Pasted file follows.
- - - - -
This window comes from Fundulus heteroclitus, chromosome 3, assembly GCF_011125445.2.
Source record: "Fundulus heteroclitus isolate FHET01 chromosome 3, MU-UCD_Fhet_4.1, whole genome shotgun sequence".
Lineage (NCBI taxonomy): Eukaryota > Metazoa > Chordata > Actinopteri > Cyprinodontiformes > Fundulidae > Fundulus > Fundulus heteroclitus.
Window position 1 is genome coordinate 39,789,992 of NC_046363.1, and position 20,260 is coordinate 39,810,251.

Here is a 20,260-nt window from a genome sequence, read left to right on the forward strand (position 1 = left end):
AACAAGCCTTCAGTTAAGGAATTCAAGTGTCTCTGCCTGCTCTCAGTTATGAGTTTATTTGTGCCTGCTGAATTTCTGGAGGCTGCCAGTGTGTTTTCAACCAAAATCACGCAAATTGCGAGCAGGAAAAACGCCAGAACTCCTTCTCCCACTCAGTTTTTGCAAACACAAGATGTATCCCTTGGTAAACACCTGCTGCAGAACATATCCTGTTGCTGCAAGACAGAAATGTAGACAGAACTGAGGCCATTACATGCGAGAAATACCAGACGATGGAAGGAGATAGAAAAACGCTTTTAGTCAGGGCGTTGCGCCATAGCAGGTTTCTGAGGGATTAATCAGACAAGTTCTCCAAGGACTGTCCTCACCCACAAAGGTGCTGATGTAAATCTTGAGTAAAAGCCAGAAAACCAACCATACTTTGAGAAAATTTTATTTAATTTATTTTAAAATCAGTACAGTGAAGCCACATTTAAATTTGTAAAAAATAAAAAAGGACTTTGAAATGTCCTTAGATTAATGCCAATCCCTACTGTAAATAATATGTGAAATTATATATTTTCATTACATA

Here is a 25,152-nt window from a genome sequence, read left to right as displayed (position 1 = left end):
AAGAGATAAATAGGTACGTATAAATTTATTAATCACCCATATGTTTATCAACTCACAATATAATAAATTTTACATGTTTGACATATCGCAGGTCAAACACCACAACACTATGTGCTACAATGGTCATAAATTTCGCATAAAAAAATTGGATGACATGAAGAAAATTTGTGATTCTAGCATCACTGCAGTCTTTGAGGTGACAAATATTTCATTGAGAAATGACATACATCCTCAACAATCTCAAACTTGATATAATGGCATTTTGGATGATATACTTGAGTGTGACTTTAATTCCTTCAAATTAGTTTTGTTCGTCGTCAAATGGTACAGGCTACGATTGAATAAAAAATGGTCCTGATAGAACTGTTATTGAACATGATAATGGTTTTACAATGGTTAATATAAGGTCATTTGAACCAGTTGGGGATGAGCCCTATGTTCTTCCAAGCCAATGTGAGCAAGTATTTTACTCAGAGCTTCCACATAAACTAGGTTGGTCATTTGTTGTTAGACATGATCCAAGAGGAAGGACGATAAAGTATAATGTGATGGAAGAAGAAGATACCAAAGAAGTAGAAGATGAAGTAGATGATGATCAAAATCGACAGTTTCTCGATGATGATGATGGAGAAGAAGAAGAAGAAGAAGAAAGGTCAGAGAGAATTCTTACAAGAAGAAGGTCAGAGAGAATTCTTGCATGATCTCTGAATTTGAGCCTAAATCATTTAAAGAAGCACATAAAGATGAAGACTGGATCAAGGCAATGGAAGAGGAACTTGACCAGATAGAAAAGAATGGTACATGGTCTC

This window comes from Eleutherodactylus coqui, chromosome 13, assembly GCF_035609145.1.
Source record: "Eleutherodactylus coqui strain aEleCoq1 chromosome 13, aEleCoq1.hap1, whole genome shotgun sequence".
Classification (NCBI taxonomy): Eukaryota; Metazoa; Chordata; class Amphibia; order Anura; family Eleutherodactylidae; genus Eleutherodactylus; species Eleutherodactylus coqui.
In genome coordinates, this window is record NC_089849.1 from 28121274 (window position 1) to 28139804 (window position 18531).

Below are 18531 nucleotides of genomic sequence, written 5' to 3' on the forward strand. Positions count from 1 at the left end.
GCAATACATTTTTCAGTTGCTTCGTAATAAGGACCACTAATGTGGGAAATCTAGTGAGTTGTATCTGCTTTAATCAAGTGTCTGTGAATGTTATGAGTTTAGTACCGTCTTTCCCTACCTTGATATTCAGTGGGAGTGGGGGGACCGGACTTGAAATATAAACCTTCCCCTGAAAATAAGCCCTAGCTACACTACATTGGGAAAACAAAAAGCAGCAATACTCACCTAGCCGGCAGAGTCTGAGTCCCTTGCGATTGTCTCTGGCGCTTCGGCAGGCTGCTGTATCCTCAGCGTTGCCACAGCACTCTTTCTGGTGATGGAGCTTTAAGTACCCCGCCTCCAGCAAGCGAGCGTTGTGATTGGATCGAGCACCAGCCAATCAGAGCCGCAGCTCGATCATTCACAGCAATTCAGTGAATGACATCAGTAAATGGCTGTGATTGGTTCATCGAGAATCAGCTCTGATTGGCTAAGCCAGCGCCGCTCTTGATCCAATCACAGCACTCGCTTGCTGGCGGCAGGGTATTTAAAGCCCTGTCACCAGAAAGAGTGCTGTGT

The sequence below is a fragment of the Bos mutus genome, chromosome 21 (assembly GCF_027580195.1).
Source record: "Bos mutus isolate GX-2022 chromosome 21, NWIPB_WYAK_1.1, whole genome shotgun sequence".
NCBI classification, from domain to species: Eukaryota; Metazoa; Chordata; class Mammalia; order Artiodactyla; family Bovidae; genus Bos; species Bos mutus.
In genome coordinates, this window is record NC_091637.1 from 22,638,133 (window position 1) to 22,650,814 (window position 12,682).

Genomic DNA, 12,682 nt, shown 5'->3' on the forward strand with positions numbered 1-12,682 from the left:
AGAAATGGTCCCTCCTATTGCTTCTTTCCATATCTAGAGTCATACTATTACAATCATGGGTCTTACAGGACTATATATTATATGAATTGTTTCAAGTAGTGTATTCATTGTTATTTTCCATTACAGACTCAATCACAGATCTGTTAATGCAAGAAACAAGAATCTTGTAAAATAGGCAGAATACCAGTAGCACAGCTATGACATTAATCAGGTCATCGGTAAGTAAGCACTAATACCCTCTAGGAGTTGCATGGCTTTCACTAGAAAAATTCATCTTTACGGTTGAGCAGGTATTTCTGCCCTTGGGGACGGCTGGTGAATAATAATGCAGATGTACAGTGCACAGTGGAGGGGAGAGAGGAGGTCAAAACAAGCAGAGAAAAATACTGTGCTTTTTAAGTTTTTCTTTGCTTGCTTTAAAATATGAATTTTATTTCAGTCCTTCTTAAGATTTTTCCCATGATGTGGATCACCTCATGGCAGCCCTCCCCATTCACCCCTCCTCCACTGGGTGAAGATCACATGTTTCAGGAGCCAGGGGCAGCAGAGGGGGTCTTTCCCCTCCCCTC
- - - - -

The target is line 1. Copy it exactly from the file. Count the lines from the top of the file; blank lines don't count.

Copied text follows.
This window comes from Fundulus heteroclitus, chromosome 3, assembly GCF_011125445.2.